Nomadland is a 2017 nonfiction book by investigative journalist Jessia Bruder about the growing American nomad community.
- Bruder primarily follows Linda May, a sixty-four-year-old woman who began living and traveling in a trailer after finding that her Social Security checks didn’t cover her rent.
- Linda and others like her, most of whom once lived middle-class lives, work backbreaking temporary jobs but treasure the freedom and companionship of the road.
- Ultimately, Linda is able to begin fulfilling her dream of building her own permanent home, but Bruder worries about the ever-increasing wealth disparity that has necessitated nomadic living.
Last Updated on May 20, 2021, by eNotes Editorial. Word Count: 903
Nomadland is a journalistic nonfiction book about the new breed of American nomads: people who, often because they have lost their jobs or savings, or because they cannot afford to maintain a middle-class lifestyle, now live on the road. Jessica Bruder, a journalist, charts several years in the life of this nomad community, primarily through her relationship with Linda May, a woman in her sixties who lives in a trailer called the Squeeze Inn.
Linda has previously held a variety of minimum wage jobs. The child of an alcoholic father, she swore never to find herself trapped as her mother had, but as an older woman, she found her Social Security would not cover her rent. This made her begin to dream of an "Earthship," a sustainable off-grid house, but she did not know at first how to make the move.
One of the roles Linda took to bridge the gap was at CamperForce, Amazon's warehouse crew. Bruder visited Fernley, a town now filled with CamperForce workers. CamperForce recruits many retirees to its hubs in former mining and factory towns; they are extremely dependable, and many no longer have a comfortable retirement to look forward to because of the 2008 financial crash.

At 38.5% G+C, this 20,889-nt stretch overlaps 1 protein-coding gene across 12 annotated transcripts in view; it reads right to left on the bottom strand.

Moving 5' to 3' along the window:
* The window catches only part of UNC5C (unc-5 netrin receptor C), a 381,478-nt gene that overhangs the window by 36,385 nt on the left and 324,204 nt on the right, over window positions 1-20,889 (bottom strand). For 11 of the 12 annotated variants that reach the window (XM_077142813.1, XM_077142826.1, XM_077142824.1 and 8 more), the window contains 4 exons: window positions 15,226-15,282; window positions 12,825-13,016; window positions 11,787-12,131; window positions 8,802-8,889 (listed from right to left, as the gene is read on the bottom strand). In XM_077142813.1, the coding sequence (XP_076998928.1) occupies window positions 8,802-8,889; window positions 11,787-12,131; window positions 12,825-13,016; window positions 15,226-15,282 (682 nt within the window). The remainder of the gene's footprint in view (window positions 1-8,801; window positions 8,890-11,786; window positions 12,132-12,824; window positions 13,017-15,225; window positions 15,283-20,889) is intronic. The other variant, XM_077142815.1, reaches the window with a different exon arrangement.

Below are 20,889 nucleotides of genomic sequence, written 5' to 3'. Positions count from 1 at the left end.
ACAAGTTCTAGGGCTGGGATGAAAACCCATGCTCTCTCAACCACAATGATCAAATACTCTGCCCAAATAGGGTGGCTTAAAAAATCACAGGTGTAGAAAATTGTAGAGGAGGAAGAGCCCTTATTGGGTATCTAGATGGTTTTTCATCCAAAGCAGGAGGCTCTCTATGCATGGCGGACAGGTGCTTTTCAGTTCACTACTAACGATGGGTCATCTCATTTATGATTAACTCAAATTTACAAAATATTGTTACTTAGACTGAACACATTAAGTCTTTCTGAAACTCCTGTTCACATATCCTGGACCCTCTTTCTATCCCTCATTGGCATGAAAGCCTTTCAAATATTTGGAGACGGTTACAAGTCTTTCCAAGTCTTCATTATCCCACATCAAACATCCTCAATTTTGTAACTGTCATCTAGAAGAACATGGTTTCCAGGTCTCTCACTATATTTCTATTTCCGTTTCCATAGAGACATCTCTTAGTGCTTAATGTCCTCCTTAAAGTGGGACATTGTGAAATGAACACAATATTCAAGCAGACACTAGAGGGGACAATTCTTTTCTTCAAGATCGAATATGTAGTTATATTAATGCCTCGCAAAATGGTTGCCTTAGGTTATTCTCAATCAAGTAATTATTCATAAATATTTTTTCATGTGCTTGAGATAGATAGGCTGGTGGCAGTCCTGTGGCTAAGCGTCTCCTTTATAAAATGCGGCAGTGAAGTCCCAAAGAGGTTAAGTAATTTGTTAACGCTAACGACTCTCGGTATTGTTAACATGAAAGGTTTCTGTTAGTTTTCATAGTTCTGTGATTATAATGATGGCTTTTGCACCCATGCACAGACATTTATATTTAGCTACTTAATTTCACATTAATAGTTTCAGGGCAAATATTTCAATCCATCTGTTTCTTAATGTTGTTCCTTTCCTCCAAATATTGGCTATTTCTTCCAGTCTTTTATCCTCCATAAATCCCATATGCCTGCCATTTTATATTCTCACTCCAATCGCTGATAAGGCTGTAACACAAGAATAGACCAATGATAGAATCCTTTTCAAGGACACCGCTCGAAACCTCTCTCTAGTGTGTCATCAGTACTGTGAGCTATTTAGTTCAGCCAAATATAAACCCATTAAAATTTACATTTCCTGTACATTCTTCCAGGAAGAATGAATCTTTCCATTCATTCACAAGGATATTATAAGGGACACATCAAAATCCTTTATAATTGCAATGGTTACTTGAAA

Linda came across Bob Wells's website, CheapRVLiving.com, when researching how to live on her Social Security checks. Bob set up this website when, following his 1995 divorce, he was forced to live in a box trailer. After a period of adjustment, he began to enjoy this way of living and then set up a website, which sparked a thriving online community. Since 2011, this community of vandwellers has met annually at the Rubber Tramp Rendezvous in Arizona. Linda, inspired, decided to buy an RV, apply for a job as a Camp Host and then one at Amazon, and go to the next Rubber Tramp Rendezvous, or RTR.
Linda found her first stint at Amazon extremely demanding, but she also met a number of other nomads with whom she became fast friends. Her health was a problem: she had no health insurance when she had a health scare. But she felt self-sufficient and free when she moved on to Quartzsite, Arizona, a gathering place for nomads filled with decommissioned school buses and other temporary businesses. Quartzsite has been a refuge for travelers since it was first settled and is now home to the RTR.